8 Tips to Reduce Stress and Avoid Burnout
November is National Family Caregivers Month.
Caregivers have an incredibly rewarding job, full of personal and professional fulfillment. But let’s face it: Providing high quality care, consistently and compassionately, can be tough. Caregiving is often stressful, and it’s easy to forget to take care of yourself when you’re taking care of others.
That’s why we’ve put together eight ways to reduce caregiver stress. If you’re feeling overwhelmed, depressed, lonely, isolated, or simply need a break, consider some of these ideas for rejuvenating your body and mind.
1. Make time for you.
Take at least 30-60 minutes each day to do something that you enjoy. Read a book, take a bath, go for a walk, bake cookies, or watch bad (or good) TV. Don’t judge yourself on the “quality” of the activity, just do whatever helps you relax and unwind.
2. Make time for family and friends.
Spending time with loved ones outside of your caregiving role can often fill you back up, even when being around other people sounds exhausting. Schedule easy get-togethers like meeting up for coffee and resist the urge to back out of your commitments. Sharing your joys and frustrations, and being there for your family and friends, almost always pays positive dividends.
3. Be part of a community.
Caregiving can often feel lonely. Consider joining a local or online support group to connect with other caregivers who can understand your specific circumstances. You’ll gain new friends, ideas and support, and benefit from providing the same to others in the caregiving community.
4. Accept help.
No one person can do everything. Ask for help when you need it, and accept help when it’s offered. Consider respite care if you need a break. Friends, family, and professional contacts are usually happy to offer their time and resources. Think about unique ways that people in your network can add value, and don’t be shy about sharing your ideas. You’ll be surprised at the enthusiastic response!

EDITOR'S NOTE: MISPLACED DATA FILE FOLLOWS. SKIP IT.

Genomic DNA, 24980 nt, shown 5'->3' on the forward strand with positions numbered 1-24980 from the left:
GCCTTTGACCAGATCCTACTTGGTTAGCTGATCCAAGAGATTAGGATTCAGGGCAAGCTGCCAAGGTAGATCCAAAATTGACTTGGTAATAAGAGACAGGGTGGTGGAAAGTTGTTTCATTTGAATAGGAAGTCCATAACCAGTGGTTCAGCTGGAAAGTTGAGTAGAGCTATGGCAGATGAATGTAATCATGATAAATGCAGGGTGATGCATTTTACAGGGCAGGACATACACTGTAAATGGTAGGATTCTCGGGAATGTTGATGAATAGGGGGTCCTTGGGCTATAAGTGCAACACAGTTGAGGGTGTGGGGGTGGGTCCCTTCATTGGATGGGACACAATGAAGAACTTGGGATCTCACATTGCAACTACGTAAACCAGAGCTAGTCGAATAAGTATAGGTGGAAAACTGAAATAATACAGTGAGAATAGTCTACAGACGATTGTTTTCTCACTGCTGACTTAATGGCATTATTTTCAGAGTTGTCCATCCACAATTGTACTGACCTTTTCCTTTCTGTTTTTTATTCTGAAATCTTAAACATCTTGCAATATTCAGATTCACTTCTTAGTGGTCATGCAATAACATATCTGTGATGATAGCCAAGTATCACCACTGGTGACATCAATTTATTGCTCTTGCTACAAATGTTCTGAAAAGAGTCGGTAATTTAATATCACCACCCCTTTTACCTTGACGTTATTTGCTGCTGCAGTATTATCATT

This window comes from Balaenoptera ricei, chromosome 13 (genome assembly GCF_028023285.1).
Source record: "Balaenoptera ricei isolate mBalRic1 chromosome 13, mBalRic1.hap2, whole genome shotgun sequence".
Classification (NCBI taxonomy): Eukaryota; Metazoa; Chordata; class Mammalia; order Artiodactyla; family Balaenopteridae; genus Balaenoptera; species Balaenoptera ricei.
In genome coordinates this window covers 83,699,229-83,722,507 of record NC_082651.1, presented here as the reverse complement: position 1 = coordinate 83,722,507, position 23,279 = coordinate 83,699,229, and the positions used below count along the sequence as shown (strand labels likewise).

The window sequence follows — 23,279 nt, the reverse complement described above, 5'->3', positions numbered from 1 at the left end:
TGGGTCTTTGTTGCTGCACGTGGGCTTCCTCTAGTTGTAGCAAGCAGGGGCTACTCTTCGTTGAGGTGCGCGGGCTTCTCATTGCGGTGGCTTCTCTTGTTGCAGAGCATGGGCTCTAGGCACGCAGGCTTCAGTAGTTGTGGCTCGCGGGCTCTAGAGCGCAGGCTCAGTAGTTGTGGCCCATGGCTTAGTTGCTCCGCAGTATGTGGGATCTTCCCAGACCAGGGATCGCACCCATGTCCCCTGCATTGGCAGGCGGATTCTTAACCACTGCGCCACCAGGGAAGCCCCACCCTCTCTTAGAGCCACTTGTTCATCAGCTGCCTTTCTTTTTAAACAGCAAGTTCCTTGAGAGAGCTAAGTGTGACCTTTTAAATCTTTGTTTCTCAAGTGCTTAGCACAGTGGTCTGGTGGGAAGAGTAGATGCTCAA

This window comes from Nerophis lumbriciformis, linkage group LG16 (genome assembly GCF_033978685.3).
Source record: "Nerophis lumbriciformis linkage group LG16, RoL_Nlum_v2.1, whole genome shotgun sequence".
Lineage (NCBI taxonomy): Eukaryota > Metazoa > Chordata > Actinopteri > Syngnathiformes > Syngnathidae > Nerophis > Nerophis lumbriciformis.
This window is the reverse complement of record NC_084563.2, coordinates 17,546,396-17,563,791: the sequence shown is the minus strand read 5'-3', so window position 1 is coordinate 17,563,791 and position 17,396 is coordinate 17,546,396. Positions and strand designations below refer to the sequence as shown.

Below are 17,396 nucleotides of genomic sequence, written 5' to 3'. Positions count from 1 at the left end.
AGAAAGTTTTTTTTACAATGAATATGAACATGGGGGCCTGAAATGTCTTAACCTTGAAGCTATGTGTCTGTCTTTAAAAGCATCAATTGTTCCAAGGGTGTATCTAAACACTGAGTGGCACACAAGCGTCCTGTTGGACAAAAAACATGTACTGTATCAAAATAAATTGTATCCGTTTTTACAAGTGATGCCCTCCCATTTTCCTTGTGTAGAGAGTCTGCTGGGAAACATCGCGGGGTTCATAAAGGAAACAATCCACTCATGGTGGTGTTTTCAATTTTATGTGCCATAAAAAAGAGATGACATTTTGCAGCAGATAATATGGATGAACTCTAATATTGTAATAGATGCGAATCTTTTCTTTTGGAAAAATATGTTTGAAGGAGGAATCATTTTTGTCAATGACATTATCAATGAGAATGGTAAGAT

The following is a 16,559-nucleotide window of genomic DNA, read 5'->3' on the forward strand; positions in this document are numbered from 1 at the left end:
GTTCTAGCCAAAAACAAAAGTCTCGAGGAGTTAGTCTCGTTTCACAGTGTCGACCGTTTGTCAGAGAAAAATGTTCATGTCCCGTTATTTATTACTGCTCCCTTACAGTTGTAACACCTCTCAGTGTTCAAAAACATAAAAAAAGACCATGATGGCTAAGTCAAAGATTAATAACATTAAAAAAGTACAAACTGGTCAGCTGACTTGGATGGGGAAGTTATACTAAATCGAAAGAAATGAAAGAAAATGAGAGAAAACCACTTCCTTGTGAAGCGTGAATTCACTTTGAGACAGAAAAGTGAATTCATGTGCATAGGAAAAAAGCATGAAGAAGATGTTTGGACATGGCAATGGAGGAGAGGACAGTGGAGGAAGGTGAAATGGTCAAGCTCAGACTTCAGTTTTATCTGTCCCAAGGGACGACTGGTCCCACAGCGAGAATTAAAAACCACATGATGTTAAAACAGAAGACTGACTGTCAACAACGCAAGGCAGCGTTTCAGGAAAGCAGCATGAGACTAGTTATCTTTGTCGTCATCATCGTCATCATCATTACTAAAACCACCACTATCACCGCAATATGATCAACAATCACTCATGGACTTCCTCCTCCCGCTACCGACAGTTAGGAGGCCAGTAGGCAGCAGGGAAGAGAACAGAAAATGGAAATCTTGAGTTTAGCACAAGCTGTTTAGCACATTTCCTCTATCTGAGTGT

5. Stay healthy.
The best way to provide care is to care for yourself. Cliché? Perhaps, but also true. Make exercise a priority, even if it’s just a short walk or a low-key yoga class. Focus on healthy, whole foods; get plenty of sleep; and enjoy treats like alcohol and caffeine in moderation. It’s easier said than done, but it’s incredibly important to maintaining your mental and physical well being.
6. Practice acceptance.
It’s easy to get wrapped up in your caregiving duties. Be mindful of what you can realistically offer, and be grateful for what you’re able to give and receive. Practicing acceptance can be as formal as guided meditation or as personal as taking a few minutes before bed to breathe deeply and let go of the day. No matter what your beliefs, remember the tried-and-true serenity prayer: Grant me the serenity to accept the things I cannot change, the courage to change the things I can, and the wisdom to know the difference.
7. Set goals.
Stress often results from feelings of being “in a rut.” Actively pursue new activities and experiences by setting goals, both personally and professionally. Your goals may include new ways to perform your caregiving duties, small habits that form daily routines, or a major undertaking like running a race. The goal itself is less important than setting an intention and committing to its achievement.
8. Manage stress proactively and positively.
Resist the urge to cope with stress in ways that ultimately make you less happy and healthy. Replace another glass of wine with a hot bath, or choose to take a walk instead of sitting on the couch. Stressful situations are only as powerful as your response, and by managing your feelings authentically, you can provide the best possible care to yourself and your loved ones.
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